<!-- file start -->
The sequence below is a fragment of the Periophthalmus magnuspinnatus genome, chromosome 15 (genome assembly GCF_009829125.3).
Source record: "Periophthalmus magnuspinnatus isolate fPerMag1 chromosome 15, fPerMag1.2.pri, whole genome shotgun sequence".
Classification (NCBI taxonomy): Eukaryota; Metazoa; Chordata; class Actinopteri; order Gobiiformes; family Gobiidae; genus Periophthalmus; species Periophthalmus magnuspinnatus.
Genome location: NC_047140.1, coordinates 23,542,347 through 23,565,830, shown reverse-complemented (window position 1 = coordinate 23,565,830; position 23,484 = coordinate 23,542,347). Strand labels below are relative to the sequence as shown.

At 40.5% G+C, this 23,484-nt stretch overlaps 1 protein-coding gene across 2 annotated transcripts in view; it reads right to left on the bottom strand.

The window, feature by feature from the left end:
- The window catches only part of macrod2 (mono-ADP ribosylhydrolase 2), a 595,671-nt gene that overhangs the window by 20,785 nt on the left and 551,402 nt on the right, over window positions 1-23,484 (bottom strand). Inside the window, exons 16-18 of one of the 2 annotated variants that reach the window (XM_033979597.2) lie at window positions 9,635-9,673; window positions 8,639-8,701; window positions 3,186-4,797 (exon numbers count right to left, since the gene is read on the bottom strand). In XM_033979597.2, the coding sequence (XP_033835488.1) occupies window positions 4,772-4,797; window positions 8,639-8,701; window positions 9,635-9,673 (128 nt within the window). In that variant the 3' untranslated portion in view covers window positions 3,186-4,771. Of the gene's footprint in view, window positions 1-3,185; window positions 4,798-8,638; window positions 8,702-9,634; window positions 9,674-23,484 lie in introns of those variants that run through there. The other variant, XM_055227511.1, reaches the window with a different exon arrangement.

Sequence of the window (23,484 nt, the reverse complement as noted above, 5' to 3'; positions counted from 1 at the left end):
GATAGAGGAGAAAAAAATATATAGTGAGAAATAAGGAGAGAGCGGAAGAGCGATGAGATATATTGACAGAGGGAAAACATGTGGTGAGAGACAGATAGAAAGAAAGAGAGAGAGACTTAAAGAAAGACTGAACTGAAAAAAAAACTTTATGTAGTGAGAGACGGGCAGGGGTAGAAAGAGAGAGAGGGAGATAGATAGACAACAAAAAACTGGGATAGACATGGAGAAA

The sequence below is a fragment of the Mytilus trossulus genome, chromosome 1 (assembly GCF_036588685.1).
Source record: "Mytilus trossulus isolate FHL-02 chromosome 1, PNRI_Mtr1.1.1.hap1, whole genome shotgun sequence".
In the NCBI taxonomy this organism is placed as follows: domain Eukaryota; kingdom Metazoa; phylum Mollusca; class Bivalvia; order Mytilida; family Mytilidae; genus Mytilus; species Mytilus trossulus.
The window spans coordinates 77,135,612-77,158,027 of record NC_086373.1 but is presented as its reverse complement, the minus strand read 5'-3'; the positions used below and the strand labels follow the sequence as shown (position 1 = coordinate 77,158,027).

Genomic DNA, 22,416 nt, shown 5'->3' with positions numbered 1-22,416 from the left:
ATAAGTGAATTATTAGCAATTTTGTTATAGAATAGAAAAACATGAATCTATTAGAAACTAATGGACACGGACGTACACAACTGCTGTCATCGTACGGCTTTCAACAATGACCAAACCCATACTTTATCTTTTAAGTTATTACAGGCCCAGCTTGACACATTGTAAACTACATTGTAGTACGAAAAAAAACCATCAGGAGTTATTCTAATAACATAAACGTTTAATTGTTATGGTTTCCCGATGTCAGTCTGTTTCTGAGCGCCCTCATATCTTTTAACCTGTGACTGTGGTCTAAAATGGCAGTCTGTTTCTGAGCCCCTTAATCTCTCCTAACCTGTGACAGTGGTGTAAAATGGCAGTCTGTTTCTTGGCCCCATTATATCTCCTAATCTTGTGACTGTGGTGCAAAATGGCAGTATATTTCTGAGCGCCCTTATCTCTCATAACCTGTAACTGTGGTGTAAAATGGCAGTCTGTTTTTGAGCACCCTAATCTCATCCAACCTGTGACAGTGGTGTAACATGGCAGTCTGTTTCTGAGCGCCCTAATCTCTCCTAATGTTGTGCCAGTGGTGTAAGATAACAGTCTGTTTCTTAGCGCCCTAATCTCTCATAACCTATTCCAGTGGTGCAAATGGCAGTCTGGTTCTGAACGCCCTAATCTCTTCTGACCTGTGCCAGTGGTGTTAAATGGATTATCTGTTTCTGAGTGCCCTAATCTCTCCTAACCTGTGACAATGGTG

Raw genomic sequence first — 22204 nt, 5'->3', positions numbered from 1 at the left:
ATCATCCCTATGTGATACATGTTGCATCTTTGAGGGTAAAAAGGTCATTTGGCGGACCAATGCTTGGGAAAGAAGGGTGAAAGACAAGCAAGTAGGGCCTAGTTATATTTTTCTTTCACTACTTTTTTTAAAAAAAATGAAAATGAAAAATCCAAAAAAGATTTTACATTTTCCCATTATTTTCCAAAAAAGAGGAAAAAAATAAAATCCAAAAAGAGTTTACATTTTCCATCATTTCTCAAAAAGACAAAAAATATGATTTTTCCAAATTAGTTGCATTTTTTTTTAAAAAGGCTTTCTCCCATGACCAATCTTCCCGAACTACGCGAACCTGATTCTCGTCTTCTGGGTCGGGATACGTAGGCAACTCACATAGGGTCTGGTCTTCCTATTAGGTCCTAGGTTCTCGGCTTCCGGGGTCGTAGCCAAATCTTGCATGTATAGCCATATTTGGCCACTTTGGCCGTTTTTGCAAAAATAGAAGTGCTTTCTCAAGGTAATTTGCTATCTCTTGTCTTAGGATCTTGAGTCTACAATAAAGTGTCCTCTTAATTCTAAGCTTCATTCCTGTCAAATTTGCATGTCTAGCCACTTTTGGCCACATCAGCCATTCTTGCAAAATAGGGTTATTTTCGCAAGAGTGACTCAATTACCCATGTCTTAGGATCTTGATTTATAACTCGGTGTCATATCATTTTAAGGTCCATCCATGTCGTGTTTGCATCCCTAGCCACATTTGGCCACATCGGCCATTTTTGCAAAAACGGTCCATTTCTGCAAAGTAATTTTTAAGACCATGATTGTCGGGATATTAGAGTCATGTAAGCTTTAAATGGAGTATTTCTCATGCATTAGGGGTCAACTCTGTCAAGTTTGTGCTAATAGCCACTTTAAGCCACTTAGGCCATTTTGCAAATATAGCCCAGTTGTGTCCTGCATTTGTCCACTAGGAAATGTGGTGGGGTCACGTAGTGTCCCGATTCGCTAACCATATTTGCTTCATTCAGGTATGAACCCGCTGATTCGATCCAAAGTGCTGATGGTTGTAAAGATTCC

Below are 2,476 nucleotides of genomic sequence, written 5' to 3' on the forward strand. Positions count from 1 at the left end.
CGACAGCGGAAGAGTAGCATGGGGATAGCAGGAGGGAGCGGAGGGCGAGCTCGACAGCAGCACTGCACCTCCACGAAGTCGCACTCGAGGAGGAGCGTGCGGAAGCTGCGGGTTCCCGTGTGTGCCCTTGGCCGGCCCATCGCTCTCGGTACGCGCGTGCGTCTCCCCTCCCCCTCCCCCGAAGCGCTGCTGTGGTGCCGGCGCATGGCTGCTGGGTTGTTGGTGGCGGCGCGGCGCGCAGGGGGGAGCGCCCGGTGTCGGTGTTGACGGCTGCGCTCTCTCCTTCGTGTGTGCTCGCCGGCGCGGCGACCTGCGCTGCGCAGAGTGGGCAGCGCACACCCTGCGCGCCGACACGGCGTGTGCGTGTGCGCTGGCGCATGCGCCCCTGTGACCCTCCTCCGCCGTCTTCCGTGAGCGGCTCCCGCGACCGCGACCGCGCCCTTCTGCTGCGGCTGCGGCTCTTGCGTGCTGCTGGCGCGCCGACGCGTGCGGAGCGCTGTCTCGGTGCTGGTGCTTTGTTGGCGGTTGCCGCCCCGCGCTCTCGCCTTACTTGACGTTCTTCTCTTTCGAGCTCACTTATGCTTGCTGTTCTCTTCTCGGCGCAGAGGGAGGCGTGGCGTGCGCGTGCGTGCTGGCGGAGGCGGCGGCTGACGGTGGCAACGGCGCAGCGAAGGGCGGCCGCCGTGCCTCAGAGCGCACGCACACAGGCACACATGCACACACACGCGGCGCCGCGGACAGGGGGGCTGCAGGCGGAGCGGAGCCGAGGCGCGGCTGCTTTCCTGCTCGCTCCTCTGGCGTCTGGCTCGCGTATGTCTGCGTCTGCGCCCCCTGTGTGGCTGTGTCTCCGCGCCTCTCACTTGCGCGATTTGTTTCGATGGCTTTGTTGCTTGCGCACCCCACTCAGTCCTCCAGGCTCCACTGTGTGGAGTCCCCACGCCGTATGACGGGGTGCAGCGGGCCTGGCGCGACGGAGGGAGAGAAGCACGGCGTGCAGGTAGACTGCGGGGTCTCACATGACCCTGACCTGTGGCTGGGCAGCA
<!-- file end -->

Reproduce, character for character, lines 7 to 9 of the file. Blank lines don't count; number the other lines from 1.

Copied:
- The window catches only part of macrod2 (mono-ADP ribosylhydrolase 2), a 595,671-nt gene that overhangs the window by 20,785 nt on the left and 551,402 nt on the right, over window positions 1-23,484 (bottom strand). Inside the window, exons 16-18 of one of the 2 annotated variants that reach the window (XM_033979597.2) lie at window positions 9,635-9,673; window positions 8,639-8,701; window positions 3,186-4,797 (exon numbers count right to left, since the gene is read on the bottom strand). In XM_033979597.2, the coding sequence (XP_033835488.1) occupies window positions 4,772-4,797; window positions 8,639-8,701; window positions 9,635-9,673 (128 nt within the window). In that variant the 3' untranslated portion in view covers window positions 3,186-4,771. Of the gene's footprint in view, window positions 1-3,185; window positions 4,798-8,638; window positions 8,702-9,634; window positions 9,674-23,484 lie in introns of those variants that run through there. The other variant, XM_055227511.1, reaches the window with a different exon arrangement.

Sequence of the window (23,484 nt, the reverse complement as noted above, 5' to 3'; positions counted from 1 at the left end):
GATAGAGGAGAAAAAAATATATAGTGAGAAATAAGGAGAGAGCGGAAGAGCGATGAGATATATTGACAGAGGGAAAACATGTGGTGAGAGACAGATAGAAAGAAAGAGAGAGAGACTTAAAGAAAGACTGAACTGAAAAAAAAACTTTATGTAGTGAGAGACGGGCAGGGGTAGAAAGAGAGAGAGGGAGATAGATAGACAACAAAAAACTGGGATAGACATGGAGAAA